“The judge tried to tell me that telling the truth messed me up, my life up and the cop said the same thing,” Shaneen Allen said. (Photo: Philadelphia Inquirer)
A Superior Court judge refused to go easy on a Philadelphia mother of two facing felony gun charges after she unintentionally broke the law by crossing state lines into New Jersey with her legally-owned firearm.
The Philadelphia Inquirer reports the decision to refuse to drop the charges originally came from the Atlantic County Prosecutor’s Office and Judge Michael Donio reiterated the decision by dismissing the same motion Tuesday. Had the charges been dropped, 27-year-old Shaneen Allen, who has no prior criminal record, could have avoided jail time by entering the state’s pretrial intervention program.
As it currently stands, however, Allen is facing a minimum mandatory sentence of three years in prison for, what she says, was an honest mistake.
After being the victim of a robbery on two separate occasions, Allen who also works late at night, decided to purchase a gun and get her concealed carry permit. She took the necessary steps for legal gun ownership in her home state, but what she failed to learn was the knowledge of concealed carry reciprocity. Allen was unaware that her Pennsylvania-issued concealed carry permit was not valid in the state of New Jersey.
While driving to Atlantic City for her son’s birthday party, Allen was stopped on a New Jersey expressway for a minor traffic violation. When the trooper made contact with her, she gladly handed over her concealed carry permit with her driver’s license and told the officer she had a .38-caliber Bersa Thunder in her purse.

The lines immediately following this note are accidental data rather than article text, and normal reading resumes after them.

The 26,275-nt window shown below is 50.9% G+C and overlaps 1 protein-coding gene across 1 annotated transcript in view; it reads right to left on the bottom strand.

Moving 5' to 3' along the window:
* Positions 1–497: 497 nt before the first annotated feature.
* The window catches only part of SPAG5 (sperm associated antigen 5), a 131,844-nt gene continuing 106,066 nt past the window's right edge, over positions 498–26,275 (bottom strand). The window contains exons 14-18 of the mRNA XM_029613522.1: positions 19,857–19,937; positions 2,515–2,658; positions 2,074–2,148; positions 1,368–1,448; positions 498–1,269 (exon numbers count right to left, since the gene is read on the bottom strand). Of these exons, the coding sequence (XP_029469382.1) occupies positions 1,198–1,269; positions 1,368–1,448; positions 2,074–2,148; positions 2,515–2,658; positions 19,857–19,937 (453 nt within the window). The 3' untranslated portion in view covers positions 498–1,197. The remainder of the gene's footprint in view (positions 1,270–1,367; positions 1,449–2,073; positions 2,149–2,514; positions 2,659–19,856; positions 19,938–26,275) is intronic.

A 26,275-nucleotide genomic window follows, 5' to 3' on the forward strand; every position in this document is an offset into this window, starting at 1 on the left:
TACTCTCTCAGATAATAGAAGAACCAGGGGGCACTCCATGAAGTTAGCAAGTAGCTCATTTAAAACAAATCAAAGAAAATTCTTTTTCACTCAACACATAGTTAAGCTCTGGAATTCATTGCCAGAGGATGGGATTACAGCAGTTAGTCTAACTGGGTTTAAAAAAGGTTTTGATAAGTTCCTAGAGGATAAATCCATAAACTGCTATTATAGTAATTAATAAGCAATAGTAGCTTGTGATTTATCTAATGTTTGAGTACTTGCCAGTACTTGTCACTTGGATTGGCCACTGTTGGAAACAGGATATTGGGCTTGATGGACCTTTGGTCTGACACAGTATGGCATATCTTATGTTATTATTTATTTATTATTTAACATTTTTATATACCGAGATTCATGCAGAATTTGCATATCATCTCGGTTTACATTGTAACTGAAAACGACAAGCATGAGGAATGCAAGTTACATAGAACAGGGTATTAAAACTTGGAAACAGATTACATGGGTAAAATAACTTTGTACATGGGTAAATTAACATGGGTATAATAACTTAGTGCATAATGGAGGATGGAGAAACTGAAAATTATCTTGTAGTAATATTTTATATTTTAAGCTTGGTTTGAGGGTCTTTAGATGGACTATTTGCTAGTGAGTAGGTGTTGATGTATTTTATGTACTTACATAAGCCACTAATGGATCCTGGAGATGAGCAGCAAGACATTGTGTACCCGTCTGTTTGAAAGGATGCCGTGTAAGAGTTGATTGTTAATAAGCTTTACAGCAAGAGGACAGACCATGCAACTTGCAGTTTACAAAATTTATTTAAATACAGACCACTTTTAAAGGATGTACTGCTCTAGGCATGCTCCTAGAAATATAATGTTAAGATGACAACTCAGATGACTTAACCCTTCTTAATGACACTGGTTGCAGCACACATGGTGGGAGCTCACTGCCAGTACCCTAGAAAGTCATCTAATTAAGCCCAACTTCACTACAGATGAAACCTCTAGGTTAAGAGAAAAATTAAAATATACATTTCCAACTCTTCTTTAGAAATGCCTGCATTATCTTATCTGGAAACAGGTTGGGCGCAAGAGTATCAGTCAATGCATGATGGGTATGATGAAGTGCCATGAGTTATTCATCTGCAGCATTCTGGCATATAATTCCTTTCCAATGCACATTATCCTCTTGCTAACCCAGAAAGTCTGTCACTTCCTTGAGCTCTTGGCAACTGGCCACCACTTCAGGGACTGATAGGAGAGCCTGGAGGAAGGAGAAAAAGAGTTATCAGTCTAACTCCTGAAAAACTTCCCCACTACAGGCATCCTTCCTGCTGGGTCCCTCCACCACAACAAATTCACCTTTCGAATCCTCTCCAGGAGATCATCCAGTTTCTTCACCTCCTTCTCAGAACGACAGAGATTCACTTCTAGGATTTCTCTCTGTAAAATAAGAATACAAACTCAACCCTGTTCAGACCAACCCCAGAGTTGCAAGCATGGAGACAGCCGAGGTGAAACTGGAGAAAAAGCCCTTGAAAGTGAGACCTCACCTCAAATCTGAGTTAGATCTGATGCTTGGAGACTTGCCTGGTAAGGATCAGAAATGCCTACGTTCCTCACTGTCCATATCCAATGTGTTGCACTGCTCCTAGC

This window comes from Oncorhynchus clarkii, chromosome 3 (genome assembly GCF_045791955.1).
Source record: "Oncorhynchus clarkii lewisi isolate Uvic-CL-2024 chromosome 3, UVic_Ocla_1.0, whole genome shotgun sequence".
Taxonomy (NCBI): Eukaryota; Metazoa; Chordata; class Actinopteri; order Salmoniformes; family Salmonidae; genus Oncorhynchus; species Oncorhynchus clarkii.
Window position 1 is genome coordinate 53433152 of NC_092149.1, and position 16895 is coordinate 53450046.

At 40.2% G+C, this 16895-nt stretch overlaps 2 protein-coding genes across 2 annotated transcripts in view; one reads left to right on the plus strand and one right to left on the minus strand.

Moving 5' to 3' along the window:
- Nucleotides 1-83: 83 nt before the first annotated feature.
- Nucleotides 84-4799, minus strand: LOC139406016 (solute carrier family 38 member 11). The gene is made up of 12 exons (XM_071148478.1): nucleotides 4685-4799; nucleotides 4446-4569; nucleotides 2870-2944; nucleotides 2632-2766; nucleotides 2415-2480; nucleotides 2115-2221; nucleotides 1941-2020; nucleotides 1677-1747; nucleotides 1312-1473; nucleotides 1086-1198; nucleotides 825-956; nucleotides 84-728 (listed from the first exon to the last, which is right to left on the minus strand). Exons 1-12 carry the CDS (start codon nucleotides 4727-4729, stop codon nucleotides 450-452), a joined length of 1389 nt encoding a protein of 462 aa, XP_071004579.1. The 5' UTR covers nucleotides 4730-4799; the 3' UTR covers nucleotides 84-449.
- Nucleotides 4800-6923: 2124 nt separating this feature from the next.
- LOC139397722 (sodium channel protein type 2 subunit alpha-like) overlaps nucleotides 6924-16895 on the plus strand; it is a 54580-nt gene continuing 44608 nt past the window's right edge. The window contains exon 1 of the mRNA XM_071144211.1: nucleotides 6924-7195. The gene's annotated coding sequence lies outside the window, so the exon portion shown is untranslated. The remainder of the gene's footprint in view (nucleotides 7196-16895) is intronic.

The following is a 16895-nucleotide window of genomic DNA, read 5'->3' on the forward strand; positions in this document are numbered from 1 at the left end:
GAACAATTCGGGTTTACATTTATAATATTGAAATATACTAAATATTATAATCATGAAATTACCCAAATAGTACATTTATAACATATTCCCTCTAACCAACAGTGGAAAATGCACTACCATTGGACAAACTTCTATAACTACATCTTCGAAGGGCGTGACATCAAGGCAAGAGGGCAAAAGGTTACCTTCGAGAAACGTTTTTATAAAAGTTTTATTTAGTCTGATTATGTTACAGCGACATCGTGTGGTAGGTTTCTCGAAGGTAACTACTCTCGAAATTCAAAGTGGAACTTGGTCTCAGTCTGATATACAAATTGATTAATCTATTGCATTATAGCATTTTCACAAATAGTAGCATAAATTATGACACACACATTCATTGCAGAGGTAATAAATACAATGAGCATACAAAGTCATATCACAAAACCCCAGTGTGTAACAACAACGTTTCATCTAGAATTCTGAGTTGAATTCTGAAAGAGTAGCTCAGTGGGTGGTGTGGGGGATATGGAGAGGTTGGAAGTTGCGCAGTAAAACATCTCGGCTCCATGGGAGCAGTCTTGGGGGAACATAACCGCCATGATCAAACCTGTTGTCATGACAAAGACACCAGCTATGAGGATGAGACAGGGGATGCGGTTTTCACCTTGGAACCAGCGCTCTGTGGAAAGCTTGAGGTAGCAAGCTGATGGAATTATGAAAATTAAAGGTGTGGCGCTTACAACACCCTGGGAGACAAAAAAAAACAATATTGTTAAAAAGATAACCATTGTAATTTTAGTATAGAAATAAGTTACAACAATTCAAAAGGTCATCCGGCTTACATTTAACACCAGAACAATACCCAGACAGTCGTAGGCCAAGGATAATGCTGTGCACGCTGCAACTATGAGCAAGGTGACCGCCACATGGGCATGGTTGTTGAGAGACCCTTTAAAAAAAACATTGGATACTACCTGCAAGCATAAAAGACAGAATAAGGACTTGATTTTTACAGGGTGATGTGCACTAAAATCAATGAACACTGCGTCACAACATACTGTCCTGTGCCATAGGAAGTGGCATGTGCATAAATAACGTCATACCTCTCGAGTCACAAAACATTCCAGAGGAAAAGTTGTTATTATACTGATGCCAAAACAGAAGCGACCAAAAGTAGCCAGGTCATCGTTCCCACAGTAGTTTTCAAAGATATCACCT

Allen now faces charges for unlawful possession of a weapon, a second-degree felony, and possession of hollow-point bullets.
Allen, with tear-filled eyes, stated after the proceeding, “They just threw out the fact that I was being honest and honestly answered the police officer about having a gun. I don’t understand it.”
Nonetheless, Assistant Prosecutor Deborah Hay said regardless of the circumstances surrounding the case, it is being used as a sort of example, a “deterrent,” against this type of activity in the future. In addition, Hay said Allen was not an eligible candidate for the intervention program because the charges were “too serious to warrant divergence.”
Evan Nappen, an attorney out of New Jersey who specializes in gun law and is representing Allen, believes the punishment doesn’t fit the crime and will not stop fighting for her.
“She really has nothing to lose by going to trial at this point,” Nappen said. “This is someone who should not be turned into a felon and sent to state prison and have her life destroyed because she made a mistake and committed a victimless crime.”
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